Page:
“This spaceport will cost us our traditional hunting grounds, damaging the nature our way of life depends on. But if we protest, we’ll be arrested immediately,” local chief Manfun Sroyer told The Guardian in March.

In March and April, Sophie Chao, a postdoctoral researcher at the University of Sydney, interviewed 10 local residents about their views on the project. “The overwhelming majority of these individuals believe they have the right to decide what developments happen on their lands and what kind of livelihoods they want to pursue,” Chao writes.

For its part, Indonesia’s National Institute of Aeronautics and Space (LAPAN) says local objections to the potential Space X deal are due to miscommunication and that gains from the project would justify the risks.

The Tesla Model S electric car. Photo: Vauxford, CC BY-SA 4.0, via Wikimedia Commons

Space X offer adds to Tesla talks

Last July, Musk reportedly told Indonesian officials that his Tesla corporation would sign a “giant contract for a long period of time” in Indonesia if the country can promise to mine its nickel “efficiently and in an environmentally sensitive way.”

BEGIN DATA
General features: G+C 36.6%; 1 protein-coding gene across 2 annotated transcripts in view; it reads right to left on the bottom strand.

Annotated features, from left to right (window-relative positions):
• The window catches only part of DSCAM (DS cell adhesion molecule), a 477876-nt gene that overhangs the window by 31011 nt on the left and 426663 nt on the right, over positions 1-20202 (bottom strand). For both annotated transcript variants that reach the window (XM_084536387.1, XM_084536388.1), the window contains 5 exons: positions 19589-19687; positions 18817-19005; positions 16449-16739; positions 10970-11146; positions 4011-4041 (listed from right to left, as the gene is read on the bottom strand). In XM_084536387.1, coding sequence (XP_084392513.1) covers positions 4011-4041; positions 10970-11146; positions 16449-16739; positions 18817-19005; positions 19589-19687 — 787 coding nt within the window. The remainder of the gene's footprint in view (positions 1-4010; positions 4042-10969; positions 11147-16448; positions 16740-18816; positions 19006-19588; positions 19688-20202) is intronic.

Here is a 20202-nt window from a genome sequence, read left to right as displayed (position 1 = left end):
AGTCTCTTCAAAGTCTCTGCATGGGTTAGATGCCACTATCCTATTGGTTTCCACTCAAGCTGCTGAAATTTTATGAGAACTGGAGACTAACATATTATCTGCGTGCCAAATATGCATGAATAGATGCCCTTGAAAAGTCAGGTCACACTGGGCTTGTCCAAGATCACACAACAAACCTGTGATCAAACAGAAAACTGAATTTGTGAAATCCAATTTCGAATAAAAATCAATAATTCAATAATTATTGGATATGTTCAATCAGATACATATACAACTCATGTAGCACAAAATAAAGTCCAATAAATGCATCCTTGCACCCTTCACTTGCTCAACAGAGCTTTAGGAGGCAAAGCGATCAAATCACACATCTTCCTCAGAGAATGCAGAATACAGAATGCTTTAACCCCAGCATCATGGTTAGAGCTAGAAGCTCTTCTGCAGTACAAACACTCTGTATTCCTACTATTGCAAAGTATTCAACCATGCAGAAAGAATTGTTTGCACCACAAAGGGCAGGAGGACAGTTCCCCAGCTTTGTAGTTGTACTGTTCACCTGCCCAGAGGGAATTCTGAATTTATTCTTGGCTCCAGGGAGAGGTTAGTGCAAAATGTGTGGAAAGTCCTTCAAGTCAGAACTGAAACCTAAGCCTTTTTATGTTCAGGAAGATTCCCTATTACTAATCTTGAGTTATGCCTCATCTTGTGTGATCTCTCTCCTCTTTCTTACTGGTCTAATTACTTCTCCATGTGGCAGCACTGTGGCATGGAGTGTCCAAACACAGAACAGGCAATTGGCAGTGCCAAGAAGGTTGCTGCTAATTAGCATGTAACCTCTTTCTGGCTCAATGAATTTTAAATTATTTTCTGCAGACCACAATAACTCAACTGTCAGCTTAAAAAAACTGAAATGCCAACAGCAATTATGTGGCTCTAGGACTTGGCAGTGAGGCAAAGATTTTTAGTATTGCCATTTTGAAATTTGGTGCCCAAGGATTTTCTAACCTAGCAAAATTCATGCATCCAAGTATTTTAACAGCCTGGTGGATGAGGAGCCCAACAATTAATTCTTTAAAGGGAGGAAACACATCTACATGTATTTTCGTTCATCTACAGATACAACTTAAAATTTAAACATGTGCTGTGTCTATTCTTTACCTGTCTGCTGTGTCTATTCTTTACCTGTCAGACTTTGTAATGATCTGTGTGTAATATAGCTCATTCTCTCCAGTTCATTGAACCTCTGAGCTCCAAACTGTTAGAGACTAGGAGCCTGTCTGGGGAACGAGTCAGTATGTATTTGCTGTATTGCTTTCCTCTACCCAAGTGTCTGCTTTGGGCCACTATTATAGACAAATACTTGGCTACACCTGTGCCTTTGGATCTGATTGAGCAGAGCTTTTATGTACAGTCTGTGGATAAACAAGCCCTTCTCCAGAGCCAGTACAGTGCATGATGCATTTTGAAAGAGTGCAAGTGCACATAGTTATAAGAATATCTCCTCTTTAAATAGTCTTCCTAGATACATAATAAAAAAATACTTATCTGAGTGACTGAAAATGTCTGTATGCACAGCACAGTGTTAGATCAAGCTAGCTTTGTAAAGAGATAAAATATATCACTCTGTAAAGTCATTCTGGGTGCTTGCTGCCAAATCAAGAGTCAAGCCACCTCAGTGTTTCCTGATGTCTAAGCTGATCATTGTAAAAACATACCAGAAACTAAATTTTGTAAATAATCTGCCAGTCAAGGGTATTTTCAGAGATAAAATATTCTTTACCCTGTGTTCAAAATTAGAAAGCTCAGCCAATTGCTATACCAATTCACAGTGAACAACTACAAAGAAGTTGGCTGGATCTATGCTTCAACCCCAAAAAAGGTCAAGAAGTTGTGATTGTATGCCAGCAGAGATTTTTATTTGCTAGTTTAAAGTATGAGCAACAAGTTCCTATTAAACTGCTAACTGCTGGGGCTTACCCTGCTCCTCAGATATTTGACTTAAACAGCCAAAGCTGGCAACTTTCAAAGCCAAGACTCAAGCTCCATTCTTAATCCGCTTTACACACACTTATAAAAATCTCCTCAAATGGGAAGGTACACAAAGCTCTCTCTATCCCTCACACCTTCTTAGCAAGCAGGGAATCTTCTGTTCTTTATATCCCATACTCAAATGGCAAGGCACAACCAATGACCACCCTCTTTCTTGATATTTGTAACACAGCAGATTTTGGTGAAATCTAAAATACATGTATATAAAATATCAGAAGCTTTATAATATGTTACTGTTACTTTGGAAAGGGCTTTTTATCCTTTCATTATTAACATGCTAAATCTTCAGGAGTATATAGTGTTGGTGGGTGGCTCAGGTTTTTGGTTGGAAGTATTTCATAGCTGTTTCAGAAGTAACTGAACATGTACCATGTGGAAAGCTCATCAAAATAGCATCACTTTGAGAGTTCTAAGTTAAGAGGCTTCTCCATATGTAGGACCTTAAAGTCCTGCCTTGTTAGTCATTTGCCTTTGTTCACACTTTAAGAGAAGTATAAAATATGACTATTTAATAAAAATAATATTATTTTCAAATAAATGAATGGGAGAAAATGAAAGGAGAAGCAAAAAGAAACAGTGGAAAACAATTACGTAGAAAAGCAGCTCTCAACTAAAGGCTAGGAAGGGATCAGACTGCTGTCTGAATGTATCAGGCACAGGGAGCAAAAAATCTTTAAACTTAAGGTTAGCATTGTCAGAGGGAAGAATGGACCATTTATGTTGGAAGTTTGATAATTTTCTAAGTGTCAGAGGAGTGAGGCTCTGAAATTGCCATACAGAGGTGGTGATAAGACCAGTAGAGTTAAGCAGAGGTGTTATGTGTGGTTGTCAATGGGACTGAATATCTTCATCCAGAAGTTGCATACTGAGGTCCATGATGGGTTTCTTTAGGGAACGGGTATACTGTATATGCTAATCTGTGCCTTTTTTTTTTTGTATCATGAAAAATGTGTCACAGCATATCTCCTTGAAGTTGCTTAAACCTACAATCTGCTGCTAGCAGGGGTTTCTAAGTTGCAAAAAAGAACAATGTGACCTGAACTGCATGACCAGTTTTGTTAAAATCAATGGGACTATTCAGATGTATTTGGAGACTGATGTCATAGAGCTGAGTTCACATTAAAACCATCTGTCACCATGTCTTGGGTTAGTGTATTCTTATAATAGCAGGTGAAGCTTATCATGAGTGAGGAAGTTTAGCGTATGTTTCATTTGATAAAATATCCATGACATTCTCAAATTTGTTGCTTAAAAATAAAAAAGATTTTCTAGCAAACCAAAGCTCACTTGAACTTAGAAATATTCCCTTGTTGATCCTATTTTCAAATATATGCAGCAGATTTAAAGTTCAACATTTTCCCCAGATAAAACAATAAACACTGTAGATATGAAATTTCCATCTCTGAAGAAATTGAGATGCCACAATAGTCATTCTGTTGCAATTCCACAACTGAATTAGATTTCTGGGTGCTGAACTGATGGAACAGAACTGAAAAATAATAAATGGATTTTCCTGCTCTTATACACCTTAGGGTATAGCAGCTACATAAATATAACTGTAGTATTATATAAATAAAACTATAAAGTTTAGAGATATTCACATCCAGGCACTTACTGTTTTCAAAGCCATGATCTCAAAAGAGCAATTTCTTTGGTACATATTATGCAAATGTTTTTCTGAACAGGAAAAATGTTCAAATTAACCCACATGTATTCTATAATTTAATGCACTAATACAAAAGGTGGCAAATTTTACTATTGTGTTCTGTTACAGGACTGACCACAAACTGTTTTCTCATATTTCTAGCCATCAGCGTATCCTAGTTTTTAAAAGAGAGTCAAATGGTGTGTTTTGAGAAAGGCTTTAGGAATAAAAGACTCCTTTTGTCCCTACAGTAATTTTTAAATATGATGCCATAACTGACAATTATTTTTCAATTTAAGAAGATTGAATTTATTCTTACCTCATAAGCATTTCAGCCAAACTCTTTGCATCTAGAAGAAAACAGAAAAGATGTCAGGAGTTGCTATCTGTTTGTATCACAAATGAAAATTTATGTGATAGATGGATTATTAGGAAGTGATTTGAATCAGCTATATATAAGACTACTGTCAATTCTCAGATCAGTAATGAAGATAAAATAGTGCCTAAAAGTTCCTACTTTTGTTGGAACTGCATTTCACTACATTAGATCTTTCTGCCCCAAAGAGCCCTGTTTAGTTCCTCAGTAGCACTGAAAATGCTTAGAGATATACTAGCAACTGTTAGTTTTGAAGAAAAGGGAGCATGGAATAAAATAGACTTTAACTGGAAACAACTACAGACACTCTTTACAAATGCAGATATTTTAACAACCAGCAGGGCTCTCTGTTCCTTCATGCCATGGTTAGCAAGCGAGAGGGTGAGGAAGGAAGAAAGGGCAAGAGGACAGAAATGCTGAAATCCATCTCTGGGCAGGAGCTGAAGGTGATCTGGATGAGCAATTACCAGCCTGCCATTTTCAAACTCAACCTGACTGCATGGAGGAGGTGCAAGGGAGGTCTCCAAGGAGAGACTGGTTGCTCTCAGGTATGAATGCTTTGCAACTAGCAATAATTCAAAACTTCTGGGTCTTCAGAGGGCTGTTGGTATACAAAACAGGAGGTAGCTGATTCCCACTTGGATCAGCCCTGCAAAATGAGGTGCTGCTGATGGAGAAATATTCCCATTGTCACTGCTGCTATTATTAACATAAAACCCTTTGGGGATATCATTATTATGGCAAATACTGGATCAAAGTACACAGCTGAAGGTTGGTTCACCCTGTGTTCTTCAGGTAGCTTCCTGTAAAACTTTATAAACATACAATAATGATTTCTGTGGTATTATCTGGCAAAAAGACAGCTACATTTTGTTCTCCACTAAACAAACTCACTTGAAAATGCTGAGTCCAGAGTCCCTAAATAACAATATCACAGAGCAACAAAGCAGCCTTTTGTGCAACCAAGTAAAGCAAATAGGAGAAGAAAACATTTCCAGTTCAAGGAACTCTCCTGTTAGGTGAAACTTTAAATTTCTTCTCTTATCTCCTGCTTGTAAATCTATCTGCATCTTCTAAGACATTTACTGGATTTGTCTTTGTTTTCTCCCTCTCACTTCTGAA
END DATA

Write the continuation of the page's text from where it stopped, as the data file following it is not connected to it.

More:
Papua as a whole has some of the world’s largest reserves of nickel and copper and the Indonesian national government has backed a host of projects to capitalize on these resources. Nickel and copper are key to the production of rockets as well as the lithium batteries used in Tesla’s electric vehicles.

Tesla and the Indonesian government are actively discussing a partnership around electric battery production. According to CNA, Indonesia hopes to go beyond resource extraction and is aiming to become a global hub for electric car and battery manufacturing.